How we make our concert experiences more universally appealing and relevant is inherently multicultural and diverse...
Newport, KY (PRWEB) March 11, 2014
The Kentucky Symphony Orchestra returns to Greaves Concert Hall on the campus of Northern Kentucky University for the first time in five years, and takes a musical trip around the world. The KSO will perform ten of classical music’s most well known works together with rare, yet dazzling showpieces (all under 10 minutes in length) for this fun and familiar program.
Greaves Concert Hall and the Nothern Kentucky Symphony (name changed to Kentucky Symphony Orchestra in 2001) both opened their doors in the Fall of 1992. For 17 years Greaves Hall was home for the KSO’s Subscription Series and free education concerts. In the Fall of 2009, the KSO branched out to other venues taking its unique brand of culture and entertainment throughout Northern Kentucky.
Why globetrotting? Traditional arts organizations, like symphony orchestras, have struggled for years to figure out how to reflect today's emphasis on diversity without squeezing performances into the rather narrow confines of contemporary definitions, which often only mean diversity along ethnic, gender and racial lines. So, the KSO tends to broaden the definition to include diverse cultures, musical styles, artistic time periods, etc. "My programming philosophy is that varied programming remains the spice of life. How we make our concert experiences more universally appealing and relevant is inherently multicultural and diverse, given artist and composer backgrounds. Patrons always learn something new about the music and its origins at KSO concerts.” says KSO Music Director James Cassidy. To that end, the KSO is taking a musical trip around the world to nine ports of call on five continents.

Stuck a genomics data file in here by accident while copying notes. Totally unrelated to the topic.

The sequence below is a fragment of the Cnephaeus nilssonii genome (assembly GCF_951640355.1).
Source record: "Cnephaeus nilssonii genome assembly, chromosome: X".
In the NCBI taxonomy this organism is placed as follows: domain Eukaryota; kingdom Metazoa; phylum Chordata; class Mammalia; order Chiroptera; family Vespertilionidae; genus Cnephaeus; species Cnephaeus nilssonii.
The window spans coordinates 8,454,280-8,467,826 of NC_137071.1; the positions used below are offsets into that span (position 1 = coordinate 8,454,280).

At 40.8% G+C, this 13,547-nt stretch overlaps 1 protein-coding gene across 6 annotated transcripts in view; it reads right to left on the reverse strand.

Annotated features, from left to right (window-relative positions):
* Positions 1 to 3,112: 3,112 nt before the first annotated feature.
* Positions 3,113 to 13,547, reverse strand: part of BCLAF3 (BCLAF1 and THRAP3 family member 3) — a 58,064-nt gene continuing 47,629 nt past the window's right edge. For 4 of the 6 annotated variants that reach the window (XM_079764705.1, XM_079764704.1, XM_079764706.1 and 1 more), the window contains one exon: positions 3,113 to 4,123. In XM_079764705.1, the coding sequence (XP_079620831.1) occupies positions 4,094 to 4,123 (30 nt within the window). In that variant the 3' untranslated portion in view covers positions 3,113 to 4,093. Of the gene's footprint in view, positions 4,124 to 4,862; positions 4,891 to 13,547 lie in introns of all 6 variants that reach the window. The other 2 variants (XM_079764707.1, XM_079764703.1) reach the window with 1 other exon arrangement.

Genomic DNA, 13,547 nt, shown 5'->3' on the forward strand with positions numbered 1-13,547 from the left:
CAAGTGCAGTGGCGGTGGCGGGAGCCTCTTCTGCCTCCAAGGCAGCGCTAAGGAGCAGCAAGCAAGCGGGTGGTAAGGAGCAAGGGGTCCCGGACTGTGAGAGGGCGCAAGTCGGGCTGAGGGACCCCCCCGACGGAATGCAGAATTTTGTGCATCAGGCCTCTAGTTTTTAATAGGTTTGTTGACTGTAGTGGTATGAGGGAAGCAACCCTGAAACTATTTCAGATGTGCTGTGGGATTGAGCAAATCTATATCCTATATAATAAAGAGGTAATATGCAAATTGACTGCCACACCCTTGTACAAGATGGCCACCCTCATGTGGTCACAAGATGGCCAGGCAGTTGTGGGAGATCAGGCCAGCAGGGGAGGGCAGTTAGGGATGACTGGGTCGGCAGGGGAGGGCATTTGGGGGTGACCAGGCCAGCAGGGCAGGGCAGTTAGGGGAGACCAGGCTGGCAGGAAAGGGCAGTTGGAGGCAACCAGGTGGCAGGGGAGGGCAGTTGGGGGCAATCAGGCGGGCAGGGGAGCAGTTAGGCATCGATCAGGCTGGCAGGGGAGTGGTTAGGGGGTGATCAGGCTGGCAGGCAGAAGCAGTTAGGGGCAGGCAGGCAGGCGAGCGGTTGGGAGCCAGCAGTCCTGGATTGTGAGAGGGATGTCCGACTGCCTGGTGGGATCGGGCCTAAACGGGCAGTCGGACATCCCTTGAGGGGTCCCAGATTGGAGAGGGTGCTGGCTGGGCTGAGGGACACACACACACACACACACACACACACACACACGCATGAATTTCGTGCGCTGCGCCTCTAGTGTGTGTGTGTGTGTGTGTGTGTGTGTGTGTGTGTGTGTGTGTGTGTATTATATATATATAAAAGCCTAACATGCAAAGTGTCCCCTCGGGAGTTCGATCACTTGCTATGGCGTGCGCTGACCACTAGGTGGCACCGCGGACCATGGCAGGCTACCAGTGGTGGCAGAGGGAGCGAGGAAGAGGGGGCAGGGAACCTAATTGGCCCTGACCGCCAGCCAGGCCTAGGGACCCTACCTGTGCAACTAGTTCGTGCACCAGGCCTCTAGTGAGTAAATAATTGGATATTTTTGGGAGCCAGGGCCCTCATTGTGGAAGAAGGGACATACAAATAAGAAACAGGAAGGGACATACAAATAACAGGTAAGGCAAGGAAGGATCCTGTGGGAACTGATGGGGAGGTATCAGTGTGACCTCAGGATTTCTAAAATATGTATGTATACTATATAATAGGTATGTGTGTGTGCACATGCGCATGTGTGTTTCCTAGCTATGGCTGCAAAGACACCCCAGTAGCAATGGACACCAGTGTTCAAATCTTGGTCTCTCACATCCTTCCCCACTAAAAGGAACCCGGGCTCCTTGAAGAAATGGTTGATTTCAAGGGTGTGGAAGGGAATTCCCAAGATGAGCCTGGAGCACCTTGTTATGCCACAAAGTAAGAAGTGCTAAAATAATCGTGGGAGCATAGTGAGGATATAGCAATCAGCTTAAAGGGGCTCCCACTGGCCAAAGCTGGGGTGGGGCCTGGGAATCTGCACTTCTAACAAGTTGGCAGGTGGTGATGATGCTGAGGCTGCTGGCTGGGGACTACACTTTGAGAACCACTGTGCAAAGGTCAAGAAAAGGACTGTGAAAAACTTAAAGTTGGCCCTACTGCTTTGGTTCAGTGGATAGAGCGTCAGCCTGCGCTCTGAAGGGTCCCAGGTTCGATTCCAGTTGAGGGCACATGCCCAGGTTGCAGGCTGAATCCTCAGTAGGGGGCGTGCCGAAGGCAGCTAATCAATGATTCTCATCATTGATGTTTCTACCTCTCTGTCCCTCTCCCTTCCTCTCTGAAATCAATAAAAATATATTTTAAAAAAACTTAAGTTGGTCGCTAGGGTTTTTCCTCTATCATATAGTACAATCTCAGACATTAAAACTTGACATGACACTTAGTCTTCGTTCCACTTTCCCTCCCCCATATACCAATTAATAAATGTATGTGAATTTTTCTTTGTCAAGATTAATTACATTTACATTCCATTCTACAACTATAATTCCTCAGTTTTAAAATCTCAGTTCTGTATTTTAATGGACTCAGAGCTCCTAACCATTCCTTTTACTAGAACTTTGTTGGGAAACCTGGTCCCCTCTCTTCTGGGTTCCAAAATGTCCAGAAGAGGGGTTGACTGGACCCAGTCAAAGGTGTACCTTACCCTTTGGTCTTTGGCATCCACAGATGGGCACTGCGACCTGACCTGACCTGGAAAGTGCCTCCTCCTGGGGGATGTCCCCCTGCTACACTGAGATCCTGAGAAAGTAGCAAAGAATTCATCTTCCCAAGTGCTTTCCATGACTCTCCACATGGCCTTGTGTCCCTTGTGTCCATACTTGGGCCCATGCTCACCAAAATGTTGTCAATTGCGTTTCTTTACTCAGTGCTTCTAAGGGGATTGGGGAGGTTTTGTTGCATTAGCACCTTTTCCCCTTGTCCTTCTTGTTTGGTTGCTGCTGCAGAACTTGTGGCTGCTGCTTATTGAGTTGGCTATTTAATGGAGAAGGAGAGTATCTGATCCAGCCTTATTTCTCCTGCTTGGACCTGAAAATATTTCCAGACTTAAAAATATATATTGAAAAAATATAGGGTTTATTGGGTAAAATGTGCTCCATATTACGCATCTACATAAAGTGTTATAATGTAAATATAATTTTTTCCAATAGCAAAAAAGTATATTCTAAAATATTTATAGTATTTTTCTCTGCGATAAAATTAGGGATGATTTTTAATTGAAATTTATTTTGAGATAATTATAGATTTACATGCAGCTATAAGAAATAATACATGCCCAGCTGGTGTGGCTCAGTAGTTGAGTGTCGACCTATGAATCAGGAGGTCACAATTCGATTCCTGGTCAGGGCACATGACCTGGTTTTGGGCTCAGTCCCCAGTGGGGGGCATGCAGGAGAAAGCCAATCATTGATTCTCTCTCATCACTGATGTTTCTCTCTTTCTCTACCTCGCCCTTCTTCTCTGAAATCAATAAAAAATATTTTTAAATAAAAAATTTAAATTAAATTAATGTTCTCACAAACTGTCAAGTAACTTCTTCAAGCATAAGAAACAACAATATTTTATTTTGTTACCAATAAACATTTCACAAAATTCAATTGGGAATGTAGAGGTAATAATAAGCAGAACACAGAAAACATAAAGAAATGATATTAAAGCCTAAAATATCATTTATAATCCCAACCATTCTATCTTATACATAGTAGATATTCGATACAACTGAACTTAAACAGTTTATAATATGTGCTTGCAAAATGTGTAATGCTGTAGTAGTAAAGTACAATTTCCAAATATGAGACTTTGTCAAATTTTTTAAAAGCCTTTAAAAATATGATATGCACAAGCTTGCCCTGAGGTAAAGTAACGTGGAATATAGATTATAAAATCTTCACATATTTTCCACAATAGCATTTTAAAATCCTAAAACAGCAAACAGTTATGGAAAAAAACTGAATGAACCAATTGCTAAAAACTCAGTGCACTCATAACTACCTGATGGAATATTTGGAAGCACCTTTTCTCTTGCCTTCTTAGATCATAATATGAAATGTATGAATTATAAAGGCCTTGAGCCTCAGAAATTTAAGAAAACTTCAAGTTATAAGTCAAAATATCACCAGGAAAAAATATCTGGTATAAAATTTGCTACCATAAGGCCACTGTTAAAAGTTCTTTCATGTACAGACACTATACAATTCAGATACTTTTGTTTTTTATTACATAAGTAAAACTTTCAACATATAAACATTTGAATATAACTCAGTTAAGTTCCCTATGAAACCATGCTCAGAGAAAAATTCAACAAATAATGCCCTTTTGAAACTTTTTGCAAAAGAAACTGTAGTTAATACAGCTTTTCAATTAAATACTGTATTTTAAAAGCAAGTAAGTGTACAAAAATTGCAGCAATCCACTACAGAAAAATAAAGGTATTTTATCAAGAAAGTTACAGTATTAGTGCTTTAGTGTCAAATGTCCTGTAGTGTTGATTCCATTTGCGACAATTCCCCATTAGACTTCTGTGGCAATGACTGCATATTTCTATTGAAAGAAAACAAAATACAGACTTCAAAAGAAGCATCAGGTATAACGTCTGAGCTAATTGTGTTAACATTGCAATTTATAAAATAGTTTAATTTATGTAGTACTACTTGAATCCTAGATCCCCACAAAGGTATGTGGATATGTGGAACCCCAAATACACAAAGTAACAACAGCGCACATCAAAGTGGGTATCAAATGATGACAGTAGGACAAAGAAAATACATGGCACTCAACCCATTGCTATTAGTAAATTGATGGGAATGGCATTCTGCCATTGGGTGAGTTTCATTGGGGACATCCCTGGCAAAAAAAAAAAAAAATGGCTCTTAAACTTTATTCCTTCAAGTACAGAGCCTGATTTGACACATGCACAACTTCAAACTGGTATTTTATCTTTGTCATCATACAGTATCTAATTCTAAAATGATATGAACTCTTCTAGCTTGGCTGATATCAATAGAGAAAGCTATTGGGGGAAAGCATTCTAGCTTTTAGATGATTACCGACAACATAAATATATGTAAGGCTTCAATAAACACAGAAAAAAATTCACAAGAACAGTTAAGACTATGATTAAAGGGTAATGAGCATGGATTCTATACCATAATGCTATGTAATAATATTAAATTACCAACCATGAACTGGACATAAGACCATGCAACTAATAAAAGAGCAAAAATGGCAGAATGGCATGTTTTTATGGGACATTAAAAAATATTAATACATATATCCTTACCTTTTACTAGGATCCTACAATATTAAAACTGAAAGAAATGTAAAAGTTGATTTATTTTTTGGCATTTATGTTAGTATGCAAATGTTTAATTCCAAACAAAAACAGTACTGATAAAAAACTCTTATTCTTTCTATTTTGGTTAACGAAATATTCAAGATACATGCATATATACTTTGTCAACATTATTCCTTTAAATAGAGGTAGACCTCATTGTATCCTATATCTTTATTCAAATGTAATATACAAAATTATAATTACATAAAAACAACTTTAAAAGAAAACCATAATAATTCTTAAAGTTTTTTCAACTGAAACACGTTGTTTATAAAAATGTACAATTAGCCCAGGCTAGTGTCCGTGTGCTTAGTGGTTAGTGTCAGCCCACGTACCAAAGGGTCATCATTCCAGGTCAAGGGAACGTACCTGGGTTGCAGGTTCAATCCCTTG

Our musical voyage begins in Prague with Antonin Dvorak’s rollicking “Carnival Overture.” Then it’s off to France for Camille Saint-Säens’ ghostly “Danse Macabre” with skeletal fiddling by KSO concertmistress Manami White. Remaining in Europe, the KSO ventures south to Italy for Gioachino Rossini’s comic overture to La Gazza Ladra (The Thieving Magpie), followed by a return to the Czech countryside for the grand, yet folksy Polka and Fugue from Jaromir Weinberger’s opera Schwanda the Bagpiper. The first half closes with a quick trip to Brazil for Zequinha de Abreu’s festive, toe-tapping encore “Tico Tico No Fuba.”
The second half opens with the regional premiere of Australian composer Percy Grainger’s charming orchestral version of the Children’s March (Over the Hills and Far Away). Coming to the U.S., Samuel Barber’s School for Scandal Overture (his first orchestral composition) captures the spirit of Sheridan’s clever comedy. Then it’s back to Europe to catch up with Beethoven in Vienna and the overture from his incidental music to Goethe’s drama Egmont. Next, a jaunt to Russia and Modest Mussorgsky’s tone poem “Night on Bald Mountain,” a work made world famous in Disney’s Fantasia. Finally, we end our journey and disembark in jolly old England for Edward Elgar’s commencement standard — though in it’s complete original version — the Pomp and Circumstance Military March No. 1. That’s ten selections from 9 countries, 5 continents and you’ll make it in less than two hours with intermission — a package tour only available at the KSO.
Join music director James Cassidy and the KSO for a cornucopia of familiar classical showpieces at 8:00 p.m., Friday and Saturday, March 28 & 29 at Greaves Concert Hall on the campus of NKU. Tickets are $35, $27 & $19 (children 6-18 are 50% off) and are available on-line, http://www.kyso.org, by phone (859) 431-6216 or at the door.
About the KSO:
The Kentucky Symphony Orchestra takes the “phony” out of symphony through live thematic concerts that culturally enrich, educate and entertain the residents of Northern Kentucky and Greater Cincinnati. The KSO performs throughout Northern Kentucky performing three series of concerts, for the schools, in the parks and various indoor venues.